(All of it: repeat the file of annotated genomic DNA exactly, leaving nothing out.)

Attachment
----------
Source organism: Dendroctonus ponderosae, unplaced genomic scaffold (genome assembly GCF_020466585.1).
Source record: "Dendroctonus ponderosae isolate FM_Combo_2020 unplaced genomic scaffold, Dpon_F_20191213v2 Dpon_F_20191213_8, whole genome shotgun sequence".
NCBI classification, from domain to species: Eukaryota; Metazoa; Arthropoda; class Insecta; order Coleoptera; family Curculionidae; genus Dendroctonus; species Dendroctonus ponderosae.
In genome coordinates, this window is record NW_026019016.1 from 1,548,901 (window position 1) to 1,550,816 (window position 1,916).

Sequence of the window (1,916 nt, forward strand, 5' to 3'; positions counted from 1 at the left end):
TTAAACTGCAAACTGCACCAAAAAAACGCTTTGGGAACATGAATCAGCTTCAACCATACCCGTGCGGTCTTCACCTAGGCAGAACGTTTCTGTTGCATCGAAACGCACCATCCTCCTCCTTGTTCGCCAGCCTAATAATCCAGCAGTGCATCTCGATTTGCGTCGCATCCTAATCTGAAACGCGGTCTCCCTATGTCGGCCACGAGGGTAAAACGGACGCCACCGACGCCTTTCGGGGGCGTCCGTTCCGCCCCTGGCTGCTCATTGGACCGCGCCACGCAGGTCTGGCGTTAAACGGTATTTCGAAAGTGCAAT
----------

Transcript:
Source organism: Dendroctonus ponderosae, unplaced genomic scaffold (genome assembly GCF_020466585.1).
Source record: "Dendroctonus ponderosae isolate FM_Combo_2020 unplaced genomic scaffold, Dpon_F_20191213v2 Dpon_F_20191213_8, whole genome shotgun sequence".
NCBI classification, from domain to species: Eukaryota; Metazoa; Arthropoda; class Insecta; order Coleoptera; family Curculionidae; genus Dendroctonus; species Dendroctonus ponderosae.
In genome coordinates, this window is record NW_026019016.1 from 1,548,901 (window position 1) to 1,550,816 (window position 1,916).

Sequence of the window (1,916 nt, forward strand, 5' to 3'; positions counted from 1 at the left end):
TTAAACTGCAAACTGCACCAAAAAAACGCTTTGGGAACATGAATCAGCTTCAACCATACCCGTGCGGTCTTCACCTAGGCAGAACGTTTCTGTTGCATCGAAACGCACCATCCTCCTCCTTGTTCGCCAGCCTAATAATCCAGCAGTGCATCTCGATTTGCGTCGCATCCTAATCTGAAACGCGGTCTCCCTATGTCGGCCACGAGGGTAAAACGGACGCCACCGACGCCTTTCGGGGGCGTCCGTTCCGCCCCTGGCTGCTCATTGGACCGCGCCACGCAGGTCTGGCGTTAAACGGTATTTCGAAAGTGCAAT